“There was a lot of trade talk,” Russell said Saturday. “My initial thoughts were, I hope it doesn’t happen, but wherever I go, I’m going to try to bring what I bring to the table here. It’s a good thing that it doesn’t have to be that way. I’m happy being in a Cubs uniform, I want to be in a Cubs uniform, for sure. But there was some talk out there. If I got traded, then I got traded, but that’s not the case.”

No, it’s not, as the Cubs solved those pitching questions with free-agent spending, bringing in Yu Darvish and Tyler Chatwood to replace the departed Jake Arrieta and John Lackey. It means Russell, along with oft-discussed names like Kyle Schwarber, Ian Happ and Javy Baez, are all still Cubs.

While the outside world might have expected one of those guys to be moved in some sort of blockbuster trade for Chris Archer or some other All-Star arm, the Cubs’ young core remains intact, another reason why they’re as much a favorite to win the World Series as any team out there.

“I’m really not surprised. The core is still here. Who would want to break that up? It’s a beautiful thing,” Russell said. “Javy and I in the middle. Schwarber, sometimes playing catcher but mainly outfield. And then (Kris Bryant) over there in the hot corner, and of course (Anthony) Rizzo at first. You’ve got a Gold Glover in right field (Jason Heyward). It’s really hard to break that up.

“When you do break that down on paper, we’ve got a lineup that could stack up with the best.”

This winter has been about moving on for Russell, who said he’s spent months working to strengthen his foot and shoulder after they limited him to 110 games last season, the fewest he played in his first three big league campaigns.

And so for Russell, the formula for returning to his 2016 levels of offensive aptitude isn’t a difficult one: stay on the field.

“Especially with the injuries, I definitely wanted to showcase some more of my talent last year than I displayed,” Russell said. “So going into this year, it’s mainly just keeping a good mental — just staying level headed. And also staying healthy and producing and being out there on the field.

“Next step for me, really just staying out there on the field. I really want to see what I can do as far as helping the team if I can stay healthy for a full season. I think if I just stay out there on the field, I’m going to produce.”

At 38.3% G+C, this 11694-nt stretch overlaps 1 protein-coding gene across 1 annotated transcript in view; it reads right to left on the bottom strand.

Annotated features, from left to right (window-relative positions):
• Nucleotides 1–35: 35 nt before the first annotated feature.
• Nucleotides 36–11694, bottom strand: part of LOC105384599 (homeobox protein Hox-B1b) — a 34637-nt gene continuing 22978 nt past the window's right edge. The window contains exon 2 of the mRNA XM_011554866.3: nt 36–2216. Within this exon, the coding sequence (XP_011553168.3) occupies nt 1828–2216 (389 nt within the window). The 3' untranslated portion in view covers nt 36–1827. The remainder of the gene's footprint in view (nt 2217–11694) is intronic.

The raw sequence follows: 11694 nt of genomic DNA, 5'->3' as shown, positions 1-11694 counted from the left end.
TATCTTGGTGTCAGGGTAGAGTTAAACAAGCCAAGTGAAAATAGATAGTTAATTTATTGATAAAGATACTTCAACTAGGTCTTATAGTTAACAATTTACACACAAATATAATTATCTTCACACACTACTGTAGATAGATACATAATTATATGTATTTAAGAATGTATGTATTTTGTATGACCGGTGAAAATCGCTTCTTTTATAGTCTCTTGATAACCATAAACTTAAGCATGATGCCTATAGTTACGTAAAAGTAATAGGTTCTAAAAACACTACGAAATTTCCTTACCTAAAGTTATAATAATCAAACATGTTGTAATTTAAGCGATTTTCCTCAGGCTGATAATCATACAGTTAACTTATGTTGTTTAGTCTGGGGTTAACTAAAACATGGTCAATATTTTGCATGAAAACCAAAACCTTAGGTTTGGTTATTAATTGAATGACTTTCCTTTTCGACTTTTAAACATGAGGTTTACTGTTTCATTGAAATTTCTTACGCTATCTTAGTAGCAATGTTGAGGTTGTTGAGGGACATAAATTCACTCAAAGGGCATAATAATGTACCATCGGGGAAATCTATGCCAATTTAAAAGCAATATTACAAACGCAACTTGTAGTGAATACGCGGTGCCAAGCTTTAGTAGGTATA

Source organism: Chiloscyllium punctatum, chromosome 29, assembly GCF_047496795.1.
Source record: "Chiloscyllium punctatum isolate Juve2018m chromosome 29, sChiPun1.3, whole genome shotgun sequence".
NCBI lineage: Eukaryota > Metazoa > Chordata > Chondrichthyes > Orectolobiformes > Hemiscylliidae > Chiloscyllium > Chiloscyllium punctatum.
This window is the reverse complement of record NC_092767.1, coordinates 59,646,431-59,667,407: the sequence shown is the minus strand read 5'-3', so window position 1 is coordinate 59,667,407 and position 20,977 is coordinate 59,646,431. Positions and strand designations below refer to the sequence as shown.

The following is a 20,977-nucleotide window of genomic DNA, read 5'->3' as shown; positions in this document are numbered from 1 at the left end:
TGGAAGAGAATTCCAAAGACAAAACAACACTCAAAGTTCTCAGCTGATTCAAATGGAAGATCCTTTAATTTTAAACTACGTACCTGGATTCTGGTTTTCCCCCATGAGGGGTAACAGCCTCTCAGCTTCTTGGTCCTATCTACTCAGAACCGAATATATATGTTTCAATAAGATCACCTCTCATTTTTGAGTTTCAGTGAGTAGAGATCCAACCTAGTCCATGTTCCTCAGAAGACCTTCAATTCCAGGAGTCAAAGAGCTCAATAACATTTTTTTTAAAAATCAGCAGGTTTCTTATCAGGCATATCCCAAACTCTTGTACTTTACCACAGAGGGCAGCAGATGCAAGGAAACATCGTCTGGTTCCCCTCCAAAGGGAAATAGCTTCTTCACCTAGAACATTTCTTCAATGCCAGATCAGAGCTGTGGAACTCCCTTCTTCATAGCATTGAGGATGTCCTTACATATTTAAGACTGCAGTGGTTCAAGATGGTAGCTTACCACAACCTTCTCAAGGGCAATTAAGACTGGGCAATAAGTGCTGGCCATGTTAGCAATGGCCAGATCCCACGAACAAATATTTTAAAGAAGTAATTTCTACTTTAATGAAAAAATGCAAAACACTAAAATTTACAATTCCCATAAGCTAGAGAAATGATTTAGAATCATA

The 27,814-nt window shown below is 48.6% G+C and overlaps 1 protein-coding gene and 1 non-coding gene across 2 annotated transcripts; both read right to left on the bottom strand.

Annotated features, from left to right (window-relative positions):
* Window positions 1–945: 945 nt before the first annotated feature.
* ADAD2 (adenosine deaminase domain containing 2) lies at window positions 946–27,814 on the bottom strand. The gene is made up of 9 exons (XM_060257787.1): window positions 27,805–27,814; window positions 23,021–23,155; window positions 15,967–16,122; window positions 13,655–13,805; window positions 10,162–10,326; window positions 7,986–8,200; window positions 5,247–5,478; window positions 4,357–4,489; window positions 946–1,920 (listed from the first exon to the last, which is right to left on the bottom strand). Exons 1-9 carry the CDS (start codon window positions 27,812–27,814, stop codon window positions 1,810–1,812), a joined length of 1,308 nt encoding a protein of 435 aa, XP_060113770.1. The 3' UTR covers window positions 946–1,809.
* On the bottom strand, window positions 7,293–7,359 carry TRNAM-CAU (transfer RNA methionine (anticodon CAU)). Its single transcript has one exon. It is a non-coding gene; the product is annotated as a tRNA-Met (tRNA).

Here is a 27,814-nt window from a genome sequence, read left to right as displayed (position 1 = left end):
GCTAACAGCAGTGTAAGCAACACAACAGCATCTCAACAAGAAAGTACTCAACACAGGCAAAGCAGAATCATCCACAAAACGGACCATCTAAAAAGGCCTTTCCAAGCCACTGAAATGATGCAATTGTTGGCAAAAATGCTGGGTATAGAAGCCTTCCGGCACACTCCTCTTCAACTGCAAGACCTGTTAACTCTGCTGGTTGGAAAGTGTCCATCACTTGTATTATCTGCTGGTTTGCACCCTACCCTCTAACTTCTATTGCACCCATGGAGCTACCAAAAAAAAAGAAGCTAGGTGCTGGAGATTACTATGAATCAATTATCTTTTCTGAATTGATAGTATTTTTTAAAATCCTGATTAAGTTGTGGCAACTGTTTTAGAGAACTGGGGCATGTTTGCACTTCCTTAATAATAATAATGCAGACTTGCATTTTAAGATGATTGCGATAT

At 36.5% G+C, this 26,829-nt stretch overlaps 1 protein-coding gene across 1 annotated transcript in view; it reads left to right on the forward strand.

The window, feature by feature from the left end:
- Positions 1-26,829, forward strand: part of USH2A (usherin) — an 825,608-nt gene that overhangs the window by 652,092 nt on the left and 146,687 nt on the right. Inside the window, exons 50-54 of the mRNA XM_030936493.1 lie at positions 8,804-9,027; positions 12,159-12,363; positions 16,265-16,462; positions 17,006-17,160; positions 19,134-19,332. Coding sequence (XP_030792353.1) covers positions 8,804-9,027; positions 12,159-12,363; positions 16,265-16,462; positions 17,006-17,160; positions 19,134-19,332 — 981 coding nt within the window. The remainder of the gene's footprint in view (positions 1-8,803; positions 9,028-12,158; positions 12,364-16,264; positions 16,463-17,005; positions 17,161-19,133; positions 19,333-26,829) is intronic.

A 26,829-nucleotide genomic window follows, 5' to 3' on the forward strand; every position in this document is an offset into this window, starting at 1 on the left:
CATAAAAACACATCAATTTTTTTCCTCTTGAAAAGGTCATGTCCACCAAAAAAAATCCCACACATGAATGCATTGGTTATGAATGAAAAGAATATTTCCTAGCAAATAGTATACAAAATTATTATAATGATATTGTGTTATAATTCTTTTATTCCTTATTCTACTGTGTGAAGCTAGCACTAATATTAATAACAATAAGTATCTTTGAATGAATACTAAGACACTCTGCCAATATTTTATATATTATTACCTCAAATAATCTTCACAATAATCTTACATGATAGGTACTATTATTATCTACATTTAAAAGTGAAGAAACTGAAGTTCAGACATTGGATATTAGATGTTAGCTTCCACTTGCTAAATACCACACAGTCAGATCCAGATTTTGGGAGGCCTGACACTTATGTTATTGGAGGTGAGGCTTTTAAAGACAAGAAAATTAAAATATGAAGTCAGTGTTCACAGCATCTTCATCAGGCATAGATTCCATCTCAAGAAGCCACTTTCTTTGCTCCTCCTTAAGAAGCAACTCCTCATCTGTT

While the decrease in being on the field meant lower numbers from a “counting” standpoint — the drop from 21 homers in 2016 to 12 last year, the drop from 95 RBIs to 43 can in part be attributed to the lower number of games — certain rate stats looked different, too. His on-base percentage dropped from .321 in 2016 to .304 last year.

Russell also struggled during the postseason, picking up just six hits in 36 plate appearances in series against the Washington Nationals and Los Angeles Dodgers. He struck out 13 times in 10 postseason games.

Of course, he wasn’t alone. That World Series hangover was team-wide throughout the first half of the season. And even though the Cubs scored 824 runs during the regular season, the second most in the National League and the fourth most in baseball, plenty of guys had their offensive struggles: Schwarber, Heyward and Ben Zobrist, to name a few.

“You can’t take anything for granted. So whenever you win a World Series or you do something good, you just have to live in the moment,” Russell said. “It was a tough season last year because we were coming off winning the World Series and the World Series hangover and all that. This year, we had a couple months off, a couple extra weeks off, and I think a lot of guys took advantage of that. I know I did. And now that we’re here in spring training, we’re going to get back at it.”

Cubs Talk Podcast: Discussing 5-man unit and where Montgomery fits into Cubs' plans


Cubs Talk Podcast: Discussing 5-man unit and where Montgomery fits into Cubs' plans

Jon Lester has arrived at Cubs camp, and he’s pleased with the new-look rotation full of potential aces. Kelly Crull and Vinnie Duber discuss the 5-man unit, and where Mike Montgomery fits into the Cubs’ plans.

Plus, Kelly and Vinnie talk Jason Heyward and Kyle Schwarber, along with the continuing free agent stalemate surrounding Jake Arrieta.

Listen to the full Cubs Talk Podcast right here: